Let the Analysis Begin!

Happy Wednesday, readers! It’s hard to believe that this will be our last Wednesday here at the Garden, but it is—things are winding down. Well, sort of winding down. We still have a lot of work to do! For me and Jackie, we’ve finally gotten to start the data analysis (also known as the fun part).

But first, we had to do all of the x-raying! We mentioned it briefly in some other posts, but here’s what the results actually ended up looking like:

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We then had to look through the images and count which achenes were full, empty, or partially-full (shown in red, blue, and green, respectively). We use these x-rays to get a sense of seed-set, or how well the Echinacea heads were fertilized. All of the previous steps have been looking at achenes, which are actually the fruit of the flower. All the heads produce achenes, but only some of those achenes have seeds that will grow into more Echinacea. In this way, the x-raying can be considered the most important part; it’s measuring reproduction most directly. Also interesting to note: the x-raying protocol is very careful to minimize the x-ray exposure of achenes being studied. That way, any seeds produced are more likely to be viable, and still grow later!

With that out of the way, we’re on to the fun of analysis, which doesn’t actually look that fun (unless you like computers):

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Whoops, I accidentally got my finger in the shot.

We’ll be spending a lot of time manipulating our data in R (as shown) and feeding it into models. The idea is to test whether achene location on the head, plant isolation, and flowering timing relate to seed-set. Tune in on Friday for results!

A Race to the Finish

With our second of three weeks coming to a close, the externs are working hard to get their projects finished. While Belle is still busy with the pollinator database, Audrey and Jackie have been desperately trying to finish processing all the randomly sampled heads from the remnant prairie populations. This processing isn’t quick–that’s why it’s taken up the majority of our externship. As mentioned previously, processing has five steps: cleaning or dissecting the head to get all the achenes out, scanning the achenes, counting the achenes, randomizing a sample of the achenes to x-ray, and finally x-raying the achenes for the presence of seeds. Now that we’re finally done with all of the cleaning, we’ve been focusing on scanning, counting, and randomizing so that we can get x-raying next week. Here’s a behind-the-scenes look at how we’ve been doing these steps:

The scanning is just how it sounds: we very carefully pour the achenes out onto a standard office scanner and get an image of them. This image is what we use for counting. It may seem superfluous to scan the achenes and count from the image when we could count the achenes themselves, but when heads often have more than 200 achenes, it’s tough to accurately count by hand. Computers are much better of keeping track of what number they’re on, so we let them do the work. Once the image is scanned, we just have to click on each achene we see in the image and it’s marked with a dot. The computer keeps track of the number of dots. That way, you know you haven’t missed any achenes and that your number is accurate. Here’s Jackie, in action counting:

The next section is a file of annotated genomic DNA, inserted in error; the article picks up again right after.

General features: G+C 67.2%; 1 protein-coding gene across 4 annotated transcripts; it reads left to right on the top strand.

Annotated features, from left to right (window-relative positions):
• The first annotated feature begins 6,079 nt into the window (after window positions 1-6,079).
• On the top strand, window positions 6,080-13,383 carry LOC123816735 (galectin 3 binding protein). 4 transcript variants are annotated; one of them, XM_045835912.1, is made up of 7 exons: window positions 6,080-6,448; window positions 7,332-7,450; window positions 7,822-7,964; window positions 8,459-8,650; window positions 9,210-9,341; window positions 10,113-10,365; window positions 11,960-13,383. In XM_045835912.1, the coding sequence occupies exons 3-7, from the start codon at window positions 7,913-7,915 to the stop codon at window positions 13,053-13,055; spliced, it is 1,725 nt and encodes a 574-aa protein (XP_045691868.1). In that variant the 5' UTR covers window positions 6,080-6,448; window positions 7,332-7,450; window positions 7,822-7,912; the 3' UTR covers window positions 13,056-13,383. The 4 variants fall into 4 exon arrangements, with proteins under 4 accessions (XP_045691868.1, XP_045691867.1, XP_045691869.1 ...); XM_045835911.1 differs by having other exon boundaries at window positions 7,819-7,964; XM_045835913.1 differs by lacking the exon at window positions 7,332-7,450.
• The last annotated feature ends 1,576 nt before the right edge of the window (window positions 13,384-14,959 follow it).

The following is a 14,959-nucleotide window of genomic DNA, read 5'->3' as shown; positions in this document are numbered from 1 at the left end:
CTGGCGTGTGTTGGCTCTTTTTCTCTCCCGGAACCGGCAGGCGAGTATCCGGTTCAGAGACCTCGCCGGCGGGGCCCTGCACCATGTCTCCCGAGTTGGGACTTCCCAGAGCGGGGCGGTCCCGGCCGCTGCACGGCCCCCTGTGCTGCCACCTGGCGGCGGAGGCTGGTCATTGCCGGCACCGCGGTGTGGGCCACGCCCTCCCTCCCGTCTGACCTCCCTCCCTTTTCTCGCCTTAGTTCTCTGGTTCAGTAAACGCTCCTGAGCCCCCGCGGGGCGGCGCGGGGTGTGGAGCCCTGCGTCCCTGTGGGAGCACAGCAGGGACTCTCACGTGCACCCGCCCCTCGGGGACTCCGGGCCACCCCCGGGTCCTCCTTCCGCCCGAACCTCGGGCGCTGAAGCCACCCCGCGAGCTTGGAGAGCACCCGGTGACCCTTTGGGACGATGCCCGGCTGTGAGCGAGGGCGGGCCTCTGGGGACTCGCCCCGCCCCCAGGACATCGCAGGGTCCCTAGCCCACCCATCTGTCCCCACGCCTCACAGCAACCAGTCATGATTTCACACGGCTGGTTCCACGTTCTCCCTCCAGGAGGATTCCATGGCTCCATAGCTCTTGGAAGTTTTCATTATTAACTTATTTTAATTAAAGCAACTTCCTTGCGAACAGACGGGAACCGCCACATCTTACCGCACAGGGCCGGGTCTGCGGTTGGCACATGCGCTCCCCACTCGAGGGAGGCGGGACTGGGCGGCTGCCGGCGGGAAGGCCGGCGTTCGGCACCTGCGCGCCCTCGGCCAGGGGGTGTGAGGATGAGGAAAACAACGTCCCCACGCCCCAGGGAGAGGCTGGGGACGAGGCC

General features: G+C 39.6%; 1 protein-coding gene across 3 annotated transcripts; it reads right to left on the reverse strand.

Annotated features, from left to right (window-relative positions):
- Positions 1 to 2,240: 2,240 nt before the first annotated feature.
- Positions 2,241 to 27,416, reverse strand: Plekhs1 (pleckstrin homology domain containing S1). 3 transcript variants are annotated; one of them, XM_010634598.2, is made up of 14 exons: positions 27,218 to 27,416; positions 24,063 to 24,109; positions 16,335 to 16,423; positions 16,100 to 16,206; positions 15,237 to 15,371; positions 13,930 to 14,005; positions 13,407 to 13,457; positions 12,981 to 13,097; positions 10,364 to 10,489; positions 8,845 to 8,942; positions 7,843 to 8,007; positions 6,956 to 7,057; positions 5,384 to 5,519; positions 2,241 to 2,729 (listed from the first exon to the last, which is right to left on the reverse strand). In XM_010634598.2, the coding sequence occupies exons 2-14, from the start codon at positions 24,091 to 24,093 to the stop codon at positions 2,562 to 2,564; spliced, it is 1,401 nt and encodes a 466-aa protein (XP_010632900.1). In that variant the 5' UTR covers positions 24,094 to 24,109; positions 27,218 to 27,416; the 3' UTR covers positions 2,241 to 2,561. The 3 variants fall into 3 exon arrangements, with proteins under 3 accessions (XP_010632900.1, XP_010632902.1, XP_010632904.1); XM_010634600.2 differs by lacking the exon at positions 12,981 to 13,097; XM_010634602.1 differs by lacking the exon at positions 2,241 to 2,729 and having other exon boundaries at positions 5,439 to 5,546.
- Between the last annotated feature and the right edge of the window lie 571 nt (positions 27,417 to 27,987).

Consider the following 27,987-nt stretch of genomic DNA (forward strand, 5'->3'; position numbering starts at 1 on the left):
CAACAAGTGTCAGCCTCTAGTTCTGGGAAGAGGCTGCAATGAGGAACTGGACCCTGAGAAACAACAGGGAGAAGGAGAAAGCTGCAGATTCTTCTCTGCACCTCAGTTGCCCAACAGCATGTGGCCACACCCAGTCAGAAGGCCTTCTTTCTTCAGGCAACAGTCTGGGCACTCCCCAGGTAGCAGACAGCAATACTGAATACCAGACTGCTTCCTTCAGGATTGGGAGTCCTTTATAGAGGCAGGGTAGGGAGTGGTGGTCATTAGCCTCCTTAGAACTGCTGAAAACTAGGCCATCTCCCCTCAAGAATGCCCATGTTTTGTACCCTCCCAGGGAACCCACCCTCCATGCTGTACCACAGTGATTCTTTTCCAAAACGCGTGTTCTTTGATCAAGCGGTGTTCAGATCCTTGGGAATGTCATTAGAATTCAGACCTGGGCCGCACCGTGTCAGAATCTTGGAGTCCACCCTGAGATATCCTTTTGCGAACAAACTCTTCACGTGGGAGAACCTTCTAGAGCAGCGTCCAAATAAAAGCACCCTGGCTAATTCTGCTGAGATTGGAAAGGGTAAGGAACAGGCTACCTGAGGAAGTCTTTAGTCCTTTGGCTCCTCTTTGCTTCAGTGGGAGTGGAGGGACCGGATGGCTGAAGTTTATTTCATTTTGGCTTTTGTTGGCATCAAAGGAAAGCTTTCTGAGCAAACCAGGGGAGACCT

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After scanning, I’ve been taking the achenes and randomizing them. In other words, I’ve been taking all the achenes from the middle of the head and taken a random sample of 1/6 of all the middle achenes. This is done pretty simply: you take the achenes and pour them out onto a  circle divided into wedges and labeled with letters. Then, from a list random letters, you determine which wedges you’re taking achenes from. For the picture below, for example, the achenes chosen for x-raying were from wedges G and H:

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If you think these steps sound a little tedious, you’re right. But, we’re hoping all this processing leads to some really interesting data to analyze next week!

Week 2 Begins!

Today we kicked off week two of three of our externship. After a restful weekend checking out downtown Chicago, everyone’s back to work on their respective projects. While Belle’s been busily researching the lab’s collection of bees, Jackie and Audrey have been hard at work trying to process all of our remnant seed heads so we can do some data analysis. It turns out we have a lot more heads to process than we thought! With the entire process—cleaning the heads, scanning them, counting the number of achenes, randomizing samples for x-raying, and x-raying for the presence of seeds– each head takes a long time to get completely ready. So, we’ve decided to scale back our analysis to just randomly selected flowers for now, instead of looking at a random sample as well as heads with extremes of early and late flowering times. Audrey’s been busy trying to get all the scanned heads ready for x-raying, so lots of selecting random samples and labeling of clear plastic bags. Jackie’s been busy cleaning—even testing out the Optivisor to see if magnifying the heads speeds things up:




We’ve also found four more larval friends! We’ve gotten around 10, now.